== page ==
Here’s a song about sex, and all of this week’s songs are going to be about sex. Disingenuous, I know: most, if not straight-up all, songs are about sex. I could put it out there that most human endeavor is in some way about sex, because humans are simplistic like that. But definitely most music, though some people do try to put on a genteel scrim by dragging ‘love’ into it. Some people are so masterful that they don’t mention interpersonal relationships at all, but it’s understood that deep down inside, their artistic motivation is the same as the guy screaming about his love rocket. (It’s always the hope that their showmanship will increase their chances of finding someone to bonk genitals with, and frankly it’s failproof.) But, by and large, most songwriters stick with what they know and what sells: sex is fun and it sure would be great to have some. This school of songwriting is inexhaustible, and inexhausting. This song by Die Antwoord is a straightforward example of sex-focused songwriting; it delivers the message that sex is fun and it sure would be great to have some; it has a bedroom-suitable beat and a hook that, besides selling sex, could also be used to sell alcoholic beverages, tropical-smelling beauty products and any number of other sexuality-enhancing products. Of course, we all know that two of the three members of Die Antwoord do, in fact, have sex with each other and even have an offspring to show for it, which lends it an element of authenticity often missing from sexy songs made by people who don’t actually have sex with each other and therefore lack that certain sizzle when they perform together. Which is the thing about sexy songs: there needs to be an element of real passion behind the dirty talk or else they just sound stupid.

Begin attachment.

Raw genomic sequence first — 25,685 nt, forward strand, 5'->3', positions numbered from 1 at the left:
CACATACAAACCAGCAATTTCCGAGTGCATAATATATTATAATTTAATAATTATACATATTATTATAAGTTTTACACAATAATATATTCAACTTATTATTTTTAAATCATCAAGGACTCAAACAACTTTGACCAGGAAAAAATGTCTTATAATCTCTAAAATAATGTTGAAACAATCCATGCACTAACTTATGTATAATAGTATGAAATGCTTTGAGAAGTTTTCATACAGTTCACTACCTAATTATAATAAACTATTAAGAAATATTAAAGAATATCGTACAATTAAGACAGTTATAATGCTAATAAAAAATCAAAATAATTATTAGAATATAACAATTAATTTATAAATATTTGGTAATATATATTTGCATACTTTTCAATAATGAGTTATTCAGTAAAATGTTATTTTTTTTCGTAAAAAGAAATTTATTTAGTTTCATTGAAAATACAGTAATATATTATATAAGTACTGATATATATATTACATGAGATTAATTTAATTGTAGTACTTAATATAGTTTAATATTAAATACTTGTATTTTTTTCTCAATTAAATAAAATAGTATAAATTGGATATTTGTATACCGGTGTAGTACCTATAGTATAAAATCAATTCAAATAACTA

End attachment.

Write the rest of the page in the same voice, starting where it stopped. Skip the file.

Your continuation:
Here, a lesson in zef aesthetics. For Die Antwoord music is only part of the story; their personas and visual style make them a complete package. There’s some debate as to how real those personas really are. It’s a bigger issue back home in South Africa, where some critics have accused Yo-Landi and Ninja of being middle class poseurs, much like white performers in America often get called out for trying to act like they from the hood. But for us viewing audiences here in the States, a lot of the context gets lost, and we don’t really care if their zef is the most authentic zef, because it’s the only zef we know. You don’t need an in-depth cultural history to enjoy what’s clearly an image that’s heavily dramatized for the stage. Die Antwoord’s visual cues are uniquely theirs, from their love of rats and freeky people to their clever takedowns of American hip hop culture. If you didn’t get it already, the sleek pimpy fellow getting his throat ripped out at the beginning of the video is a doppelganger of the aggressively mediocre and wildly popular Miami rapper Armando Perez aka Pitbull. Die Antwoord have consistently set themselves against what they call “one big inbred fuck-fest” of a music scene, meaning the endlessly generic, overhyped, overproduced products of the mainstream pop machine. Rap music used to be an outsider culture, but it has been cannibalized by the music industry and turned into another bland mass market product ruled by stereotype and cliche. The same has happened to rave culture and electronic music. Die Antwoord are a rap-rave outfit, drawing inspiration from – and satirizing – both cultures. One of the most enjoyable things about their inventive videos is seeing them send up, invert, and overturn the tired tropes of the standard music video.